Report on SoundSmith Clearaudio Rebuild
A while back I started a thread asking for advice about a bent canteliever on my Virtuoso. Some of you advised me to look into SoundSmith's rebuild and I heeded that advice. Here is a recap of my experience.
First of all, if my experience is typical, expect a LONG and frustrating wait! The website says 2-4 weeks; when that time was exceeded, I was told Peter was more like 5 weeks out. After 6 weeks, I was told it would be another 2-4 weeks. The cartridge was finished in 10 weeks, I sent my Paypal payment on a Friday, then they didn't ship it until the following Friday!! 11 weeks later, I received my rebuilt cart. Again, this may not be typical, and my repair may have just fallen through the cracks (let me know).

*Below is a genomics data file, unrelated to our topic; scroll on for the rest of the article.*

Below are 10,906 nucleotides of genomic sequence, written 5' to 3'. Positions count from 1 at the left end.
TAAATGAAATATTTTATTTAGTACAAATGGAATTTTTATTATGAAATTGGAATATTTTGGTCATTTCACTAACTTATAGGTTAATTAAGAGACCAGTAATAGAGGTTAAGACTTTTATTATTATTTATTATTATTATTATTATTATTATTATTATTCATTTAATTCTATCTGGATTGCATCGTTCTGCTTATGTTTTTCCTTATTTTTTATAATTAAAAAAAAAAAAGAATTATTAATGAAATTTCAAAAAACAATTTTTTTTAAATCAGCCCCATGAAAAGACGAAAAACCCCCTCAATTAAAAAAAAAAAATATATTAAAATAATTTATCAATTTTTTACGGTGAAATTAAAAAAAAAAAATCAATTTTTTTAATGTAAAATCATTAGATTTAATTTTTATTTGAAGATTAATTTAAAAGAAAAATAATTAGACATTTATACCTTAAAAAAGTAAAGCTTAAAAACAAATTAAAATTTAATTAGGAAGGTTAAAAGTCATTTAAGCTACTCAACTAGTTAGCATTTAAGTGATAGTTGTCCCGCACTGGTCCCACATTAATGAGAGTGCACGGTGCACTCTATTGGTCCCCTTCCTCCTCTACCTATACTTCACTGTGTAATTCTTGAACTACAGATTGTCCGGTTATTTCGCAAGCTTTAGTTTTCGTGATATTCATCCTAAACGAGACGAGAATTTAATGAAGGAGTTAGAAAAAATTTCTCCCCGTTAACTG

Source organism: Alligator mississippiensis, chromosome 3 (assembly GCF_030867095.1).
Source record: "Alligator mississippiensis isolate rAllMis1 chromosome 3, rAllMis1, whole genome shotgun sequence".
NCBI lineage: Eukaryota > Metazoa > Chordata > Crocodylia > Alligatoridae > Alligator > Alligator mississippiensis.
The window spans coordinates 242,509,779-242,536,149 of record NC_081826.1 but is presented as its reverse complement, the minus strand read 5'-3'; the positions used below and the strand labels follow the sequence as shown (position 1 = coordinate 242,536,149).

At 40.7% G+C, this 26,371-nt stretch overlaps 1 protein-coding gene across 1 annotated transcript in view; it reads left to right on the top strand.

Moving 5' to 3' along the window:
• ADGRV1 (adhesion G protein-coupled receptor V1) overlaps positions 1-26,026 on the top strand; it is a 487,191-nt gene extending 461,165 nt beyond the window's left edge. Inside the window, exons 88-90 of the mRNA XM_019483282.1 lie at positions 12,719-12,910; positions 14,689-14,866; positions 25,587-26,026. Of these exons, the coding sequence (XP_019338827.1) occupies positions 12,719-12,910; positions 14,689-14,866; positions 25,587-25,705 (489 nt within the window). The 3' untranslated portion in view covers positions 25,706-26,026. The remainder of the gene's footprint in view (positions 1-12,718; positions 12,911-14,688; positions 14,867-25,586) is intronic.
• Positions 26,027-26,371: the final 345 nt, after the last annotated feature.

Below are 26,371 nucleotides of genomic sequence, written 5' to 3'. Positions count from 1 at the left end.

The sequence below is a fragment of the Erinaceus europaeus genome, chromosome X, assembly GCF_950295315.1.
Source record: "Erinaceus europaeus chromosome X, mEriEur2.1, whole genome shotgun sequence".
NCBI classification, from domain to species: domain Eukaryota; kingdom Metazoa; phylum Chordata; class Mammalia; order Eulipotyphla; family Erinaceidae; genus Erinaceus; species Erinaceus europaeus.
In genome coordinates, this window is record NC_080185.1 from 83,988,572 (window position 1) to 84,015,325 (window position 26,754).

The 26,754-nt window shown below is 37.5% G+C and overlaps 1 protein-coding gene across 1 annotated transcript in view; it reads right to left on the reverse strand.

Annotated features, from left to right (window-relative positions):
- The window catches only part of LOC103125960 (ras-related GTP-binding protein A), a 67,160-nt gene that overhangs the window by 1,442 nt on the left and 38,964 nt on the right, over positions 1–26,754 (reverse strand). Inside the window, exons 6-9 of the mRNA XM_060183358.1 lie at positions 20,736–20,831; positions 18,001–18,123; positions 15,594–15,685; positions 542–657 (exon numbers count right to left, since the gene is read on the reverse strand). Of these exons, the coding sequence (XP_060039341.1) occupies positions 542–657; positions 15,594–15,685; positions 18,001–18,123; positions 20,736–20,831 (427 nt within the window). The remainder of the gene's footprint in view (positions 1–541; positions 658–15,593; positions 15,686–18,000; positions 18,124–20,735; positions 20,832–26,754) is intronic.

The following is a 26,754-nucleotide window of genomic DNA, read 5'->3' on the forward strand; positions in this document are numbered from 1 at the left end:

OK, so about the sound--that's what's really important anyway. The ruby canteliever is ever so thin and red, it looks like an Irish Setter hair! I tried setting VTF at 1.5g, but felt it lacked body, so I increased it until I was at about 1.75g. That seems to produce to deepest body/lowest noise ratio. VTA works best right about where it was before the rebuild: flat. My immediate impressions were of great detail--much more resolution than before. For example, early on I was breaking in the cart. (That's another thing. I asked Peter if the cartridge would need breaking in, and if I should continue to use Last stylus cleaner/treatment combo, but he never replied. Anybody have any feedback on that?). Anyway, I noticed piano and horn sounds on Parliament's Mothership Connection that I never heard before--those are real instruments! I'd always thought of the sound as electronic on that album, like some of the later George Clinton stuff, but it's closer to the Funkadelic sound. I heard this because of increased resolution of small details. On Simon and Garfunkle's Bookends album, the part where th old people are talking shocked me with its realism. The little bell during the chorus of Bill Withers Just The Two of Us, the creak of Bert Jansch's (or is it Rebourn's) chair in the beginning of The Pentangle's Sweet Child, Yusef Lateef's weird Chinese flute on the first track of Eastern Sounds, the distorted cymbals in the beginning of Alice Cooper's Go to Hell . . . I could go on. I know it's cliche, but that increased resulution made it like hearing a new record collection. The soundstage also opened up tremendously. On my Frampton Comes Alive album, when Bill Grahm does his intro, I could hear an echo . . . I've had that album since middle school (1978), and I'd always thought it was an open air concert, but the Soundsmith rebuild got me to look more closely at the liner notes, and I learned that the album was recorded in several venues, most of which were smallish halls . . . My first guess was The Fillmore, but it was Winterland and The Marin Civic. Frampton's voice was set back into the stage more and the balace betwen music and voice was more coherent. Another cliche': It was like being there! I listened to a lot of music in the last couple of weeks, from jazz to classical, folk to rock, and my bottom line comment is that the rebuilt Clearaudio Virtuoso is better than the original. It's better at detail, separation of instruments is more distinct, the accuracy of the bass mid and treble frequencies is greater, the backgrounds are quiter, the depth and breadth of the soundstage is increased. I'm very happy. If you can bear the wait and lackadasical customer service, I would definitely recommend this as a way to deal with a broken cart., or even as a way to improve an old working one. BTW, I got the $350 rebuild option. I welcome your comments.